Scientists, including one of Indian origin, have developed a technology that may provide weeks of glucose control for diabetes with a single injection, which would be a dramatic improvement over current therapies. In primates, the treatment has been shown to last for weeks, rather than days, researchers at Duke University in the US said.
By creating a controlled-release mechanism for a drug and optimising its circulation time in the body, the new biopolymer injection has the potential to replace daily or weekly insulin shots with a once-a-month or twice-a-month treatments for type 2 diabetes, they said.
Many current treatments for type 2 diabetes use a signalling molecule called glucagon-like peptide-1 (GLP1) to cause the pancreas to release insulin to control blood sugar. However, this peptide has a short half-life and is cleared from the body quickly. Researchers, including Ashutosh Chilkoti, from Duke University, have created a technology that fuses GLP1 to a heat-sensitive elastin-like polypeptide (ELP) in a solution that can be injected into the skin through a standard needle. Once injected, the solution reacts with body heat to form a biodegradable gel-like “depot” that slowly releases the drug as it dissolves.
In animal experiments, the resulting therapy provided glucose control up to three times longer than treatments currently on the market. Researchers systematically worked to vary the design of the delivery biopolymer at the molecular level and found a sweet spot that maximised the duration of the drug’s delivery from a single injection. “By doing so, we managed to triple the duration of this short-acting drug for type 2 diabetes, outperforming other competing designs,” said Chilkoti, senior author of study published in the journal Nature Biomedical Engineering. Researchers optimised their solution to regulate glucose levels in mice for 10 days after a single injection, up from the previous standard of 2-3 days.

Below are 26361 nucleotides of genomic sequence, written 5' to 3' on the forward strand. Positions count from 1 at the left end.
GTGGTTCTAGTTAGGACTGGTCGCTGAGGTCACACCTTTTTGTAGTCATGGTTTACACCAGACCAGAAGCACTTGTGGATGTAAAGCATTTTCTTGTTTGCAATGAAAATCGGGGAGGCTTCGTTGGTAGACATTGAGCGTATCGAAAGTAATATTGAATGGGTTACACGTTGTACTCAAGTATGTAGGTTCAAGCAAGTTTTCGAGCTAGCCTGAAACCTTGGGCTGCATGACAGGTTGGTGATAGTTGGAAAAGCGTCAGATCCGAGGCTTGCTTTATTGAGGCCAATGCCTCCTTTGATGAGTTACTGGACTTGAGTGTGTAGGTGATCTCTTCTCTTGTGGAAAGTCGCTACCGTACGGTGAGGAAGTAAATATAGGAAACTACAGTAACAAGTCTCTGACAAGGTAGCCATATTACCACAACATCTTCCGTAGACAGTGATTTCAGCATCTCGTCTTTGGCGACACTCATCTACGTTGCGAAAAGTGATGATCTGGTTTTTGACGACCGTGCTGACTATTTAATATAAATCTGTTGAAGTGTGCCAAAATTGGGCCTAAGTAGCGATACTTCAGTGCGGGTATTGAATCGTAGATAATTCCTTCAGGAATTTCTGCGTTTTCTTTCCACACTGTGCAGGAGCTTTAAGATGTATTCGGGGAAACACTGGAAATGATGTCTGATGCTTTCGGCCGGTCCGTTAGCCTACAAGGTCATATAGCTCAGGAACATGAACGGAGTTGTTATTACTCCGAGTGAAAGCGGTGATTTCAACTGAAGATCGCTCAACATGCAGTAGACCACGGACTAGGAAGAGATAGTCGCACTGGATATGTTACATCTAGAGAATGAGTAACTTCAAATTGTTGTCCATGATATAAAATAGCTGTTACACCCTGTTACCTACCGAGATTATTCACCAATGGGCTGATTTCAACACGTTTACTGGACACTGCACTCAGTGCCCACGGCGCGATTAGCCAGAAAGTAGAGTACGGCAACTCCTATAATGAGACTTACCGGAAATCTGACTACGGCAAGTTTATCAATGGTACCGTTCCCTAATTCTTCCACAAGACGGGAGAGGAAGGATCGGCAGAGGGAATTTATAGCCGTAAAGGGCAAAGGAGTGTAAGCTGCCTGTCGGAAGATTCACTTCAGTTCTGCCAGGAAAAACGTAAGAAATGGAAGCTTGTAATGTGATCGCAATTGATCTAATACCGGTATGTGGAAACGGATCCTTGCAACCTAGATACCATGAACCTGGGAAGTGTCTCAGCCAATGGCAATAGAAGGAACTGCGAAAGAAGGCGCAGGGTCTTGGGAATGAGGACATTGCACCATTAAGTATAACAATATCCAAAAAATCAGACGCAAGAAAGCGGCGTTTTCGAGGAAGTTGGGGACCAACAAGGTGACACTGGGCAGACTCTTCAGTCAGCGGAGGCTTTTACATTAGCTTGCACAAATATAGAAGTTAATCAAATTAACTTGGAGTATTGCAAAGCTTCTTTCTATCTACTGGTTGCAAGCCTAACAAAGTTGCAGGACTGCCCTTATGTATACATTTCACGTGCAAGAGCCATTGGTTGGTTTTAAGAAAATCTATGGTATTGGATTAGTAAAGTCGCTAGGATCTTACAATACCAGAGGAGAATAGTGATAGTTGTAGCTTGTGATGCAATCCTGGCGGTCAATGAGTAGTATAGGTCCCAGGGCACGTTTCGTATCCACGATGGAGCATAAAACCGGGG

In further tests, the team found that the optimised formulation improved glucose control in rhesus monkeys for more than 14 days after a single injection, while also releasing the drug at a constant rate for the duration of the trial. “What is exciting about this work was our ability to demonstrate that the drug could last over two weeks in non-human primates,” said Kelli Luginbuhl, a PhD student in the Chilkoti lab and co-author of the study.
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